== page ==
Sighting of ‘Little Patch’ signals return of gray whales near Everett
A male gray whale nicknamed “Little Patch” — part of a group that feeds on ghost shrimp in Puget Sound each spring — has been the first to be spotted and identified in the north Sound for two years in a row.
The Associated Press
A male gray whale that feasts on shrimp in Puget Sound every year was spotted last weekend, marking the start of an annual stay in Washington state inland waters by a small but peculiar group of these big marine mammals, whale watchers reported Tuesday.
The intrepid male — nicknamed “Little Patch” and identified with the number 53 by researchers — has been the first whale to be spotted and identified in north Puget Sound waters for two years in a row. He’s part of a small group of about a dozen, primarily male, gray whales that feed on ghost shrimp in the Sound for about three months during spring. Around May, the whales continue their migration to the Bering and Chukchi seas off Alaska.
These grays are a peculiar group that breaks from the main northbound Pacific Coast migration, seemingly because they have discovered plentiful feeding in Puget Sound waters, said Cascadia Research Collective biologist John Calambokidis.
Calambokidis said researchers first began identifying the whales in the group from the natural markings in 1990 and 1991.
“Although they were clearly using this area before that,” he said. “Most of the animals identified in our first two years are still returning today ... 25 years later.”
The Pacific Whale Watch Association said it’s the 23rd year in a row that Little Patch has been seen here.
About 22,000 gray whales make an annual migration from California to Alaska, and many of them visit Washington waters to feed. There’s a subgroup within the migration, about 200 of them, that make up a Pacific Coast feeding group. They don’t go to Alaska but, rather, stay in the Pacific Northwest, Calambokidis said.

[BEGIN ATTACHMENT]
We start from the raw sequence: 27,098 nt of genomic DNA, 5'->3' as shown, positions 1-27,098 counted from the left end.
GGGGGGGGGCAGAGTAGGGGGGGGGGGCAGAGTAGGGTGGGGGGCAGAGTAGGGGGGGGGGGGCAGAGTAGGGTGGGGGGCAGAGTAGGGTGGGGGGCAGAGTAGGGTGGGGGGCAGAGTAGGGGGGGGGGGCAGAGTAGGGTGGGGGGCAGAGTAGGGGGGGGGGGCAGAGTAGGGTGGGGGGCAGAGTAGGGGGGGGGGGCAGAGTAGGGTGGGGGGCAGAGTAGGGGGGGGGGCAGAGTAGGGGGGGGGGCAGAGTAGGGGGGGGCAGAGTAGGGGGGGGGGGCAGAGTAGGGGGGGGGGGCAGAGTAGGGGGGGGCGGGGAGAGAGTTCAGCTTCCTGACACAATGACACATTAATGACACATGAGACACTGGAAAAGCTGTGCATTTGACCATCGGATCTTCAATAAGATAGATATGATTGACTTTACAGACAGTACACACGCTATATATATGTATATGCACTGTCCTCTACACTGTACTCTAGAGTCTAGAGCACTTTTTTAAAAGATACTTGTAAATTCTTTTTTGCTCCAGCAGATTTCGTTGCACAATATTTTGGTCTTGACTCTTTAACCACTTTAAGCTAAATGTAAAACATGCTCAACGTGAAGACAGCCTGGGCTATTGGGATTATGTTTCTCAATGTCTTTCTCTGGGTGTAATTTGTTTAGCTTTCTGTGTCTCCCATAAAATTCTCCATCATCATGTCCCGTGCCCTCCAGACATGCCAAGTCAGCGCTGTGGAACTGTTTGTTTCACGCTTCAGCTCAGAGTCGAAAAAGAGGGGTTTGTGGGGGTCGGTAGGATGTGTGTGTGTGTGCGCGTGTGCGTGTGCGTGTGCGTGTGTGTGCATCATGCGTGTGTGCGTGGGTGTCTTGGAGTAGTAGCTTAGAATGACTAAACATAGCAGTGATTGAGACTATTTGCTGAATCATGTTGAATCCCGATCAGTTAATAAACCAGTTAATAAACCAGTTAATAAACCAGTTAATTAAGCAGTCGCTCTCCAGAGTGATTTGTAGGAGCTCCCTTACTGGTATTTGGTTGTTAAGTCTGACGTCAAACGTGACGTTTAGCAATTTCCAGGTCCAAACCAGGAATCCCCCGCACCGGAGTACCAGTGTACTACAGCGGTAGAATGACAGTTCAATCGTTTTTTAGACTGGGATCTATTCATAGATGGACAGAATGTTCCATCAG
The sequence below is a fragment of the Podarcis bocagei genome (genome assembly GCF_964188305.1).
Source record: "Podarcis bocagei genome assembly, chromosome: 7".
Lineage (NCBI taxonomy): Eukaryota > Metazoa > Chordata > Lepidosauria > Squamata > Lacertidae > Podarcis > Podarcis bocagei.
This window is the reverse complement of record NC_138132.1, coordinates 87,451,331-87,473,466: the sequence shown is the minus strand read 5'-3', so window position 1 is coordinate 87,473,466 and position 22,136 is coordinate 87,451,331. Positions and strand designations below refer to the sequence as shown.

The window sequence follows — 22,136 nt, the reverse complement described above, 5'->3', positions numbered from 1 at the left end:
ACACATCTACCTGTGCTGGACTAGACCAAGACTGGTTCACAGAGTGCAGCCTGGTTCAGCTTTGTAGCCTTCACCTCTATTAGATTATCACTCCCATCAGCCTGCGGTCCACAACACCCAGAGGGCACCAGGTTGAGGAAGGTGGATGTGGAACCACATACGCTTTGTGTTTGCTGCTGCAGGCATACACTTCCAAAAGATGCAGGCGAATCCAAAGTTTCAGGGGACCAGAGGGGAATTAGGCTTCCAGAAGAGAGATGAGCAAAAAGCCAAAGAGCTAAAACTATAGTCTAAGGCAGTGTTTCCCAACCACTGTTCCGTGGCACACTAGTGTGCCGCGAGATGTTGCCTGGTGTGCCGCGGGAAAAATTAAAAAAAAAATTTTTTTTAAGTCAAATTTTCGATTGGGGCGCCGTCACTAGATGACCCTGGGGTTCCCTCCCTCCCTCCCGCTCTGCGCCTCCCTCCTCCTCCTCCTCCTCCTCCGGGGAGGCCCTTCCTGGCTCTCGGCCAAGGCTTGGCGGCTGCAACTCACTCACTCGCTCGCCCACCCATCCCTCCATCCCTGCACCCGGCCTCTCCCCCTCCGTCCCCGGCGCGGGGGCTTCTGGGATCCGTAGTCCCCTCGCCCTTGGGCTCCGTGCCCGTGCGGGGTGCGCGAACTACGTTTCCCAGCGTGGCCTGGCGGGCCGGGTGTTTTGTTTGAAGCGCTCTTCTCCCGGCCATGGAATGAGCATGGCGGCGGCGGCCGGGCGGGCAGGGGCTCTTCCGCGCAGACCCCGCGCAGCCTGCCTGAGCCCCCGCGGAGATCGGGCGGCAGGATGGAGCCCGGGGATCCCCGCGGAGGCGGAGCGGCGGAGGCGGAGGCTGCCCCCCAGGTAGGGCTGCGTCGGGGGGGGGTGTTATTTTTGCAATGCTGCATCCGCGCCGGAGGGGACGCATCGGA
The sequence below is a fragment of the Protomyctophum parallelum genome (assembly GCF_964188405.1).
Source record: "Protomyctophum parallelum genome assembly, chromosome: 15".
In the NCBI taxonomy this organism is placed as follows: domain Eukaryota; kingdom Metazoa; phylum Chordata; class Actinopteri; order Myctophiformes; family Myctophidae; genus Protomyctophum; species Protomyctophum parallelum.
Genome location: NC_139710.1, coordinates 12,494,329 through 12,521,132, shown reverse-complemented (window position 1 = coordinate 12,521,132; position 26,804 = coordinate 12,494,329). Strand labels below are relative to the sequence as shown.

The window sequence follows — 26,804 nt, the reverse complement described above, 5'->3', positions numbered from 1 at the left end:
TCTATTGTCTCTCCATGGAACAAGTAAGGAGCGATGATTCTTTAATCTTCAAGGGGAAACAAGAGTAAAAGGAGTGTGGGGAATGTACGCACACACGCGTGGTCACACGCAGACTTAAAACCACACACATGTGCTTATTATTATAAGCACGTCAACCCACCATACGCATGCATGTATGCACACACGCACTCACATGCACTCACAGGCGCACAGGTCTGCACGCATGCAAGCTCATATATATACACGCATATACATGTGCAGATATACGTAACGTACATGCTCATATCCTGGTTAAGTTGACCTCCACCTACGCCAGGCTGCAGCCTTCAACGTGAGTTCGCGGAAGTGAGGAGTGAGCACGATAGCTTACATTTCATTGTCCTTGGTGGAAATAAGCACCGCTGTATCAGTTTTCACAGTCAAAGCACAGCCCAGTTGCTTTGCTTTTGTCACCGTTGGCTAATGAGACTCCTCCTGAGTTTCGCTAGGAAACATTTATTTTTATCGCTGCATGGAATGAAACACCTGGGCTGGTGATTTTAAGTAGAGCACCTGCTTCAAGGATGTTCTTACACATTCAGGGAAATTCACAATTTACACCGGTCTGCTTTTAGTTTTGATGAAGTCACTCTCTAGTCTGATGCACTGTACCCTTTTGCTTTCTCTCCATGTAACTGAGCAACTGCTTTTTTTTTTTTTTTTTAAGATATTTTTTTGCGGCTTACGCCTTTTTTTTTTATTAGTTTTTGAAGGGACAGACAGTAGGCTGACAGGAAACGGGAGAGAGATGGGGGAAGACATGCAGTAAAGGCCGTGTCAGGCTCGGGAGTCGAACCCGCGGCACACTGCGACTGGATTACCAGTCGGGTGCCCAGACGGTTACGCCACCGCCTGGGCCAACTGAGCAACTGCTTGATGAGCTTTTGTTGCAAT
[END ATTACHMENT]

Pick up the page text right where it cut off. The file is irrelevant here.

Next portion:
Stragglers of the migration make a grimmer visit to Washington waters. These whales, often sick and debilitated, are often spotted further south in Puget Sound, reaching Tacoma and Seattle. Those whales come here to die.
The dozen that feed off Everett, though, eventually go back up to Alaska.
“So we begin with 22,000 or so whales, 11 of them pit-stop every year here off Everett, and then we have number 53 checking in first again. It’s almost like looking at a tide chart. It’s March, so here come the grays. And oh look, there’s 53!” said Michael Harris, executive director of The Pacific Whale Watch Association, in a statement.
Gray whales are baleen whales that can reach lengths of 50 feet and weigh about 40 tons. They can live into their 70s. Their migration from Baja California to Alaska is one of the longest migrations by any mammal, spanning between 5,000 and 6,800 miles.
The Everett dozen stop to feed here to fatten up on shrimp before making the last stretch to Alaska. They are also a key attraction for whale-watching tours in the area.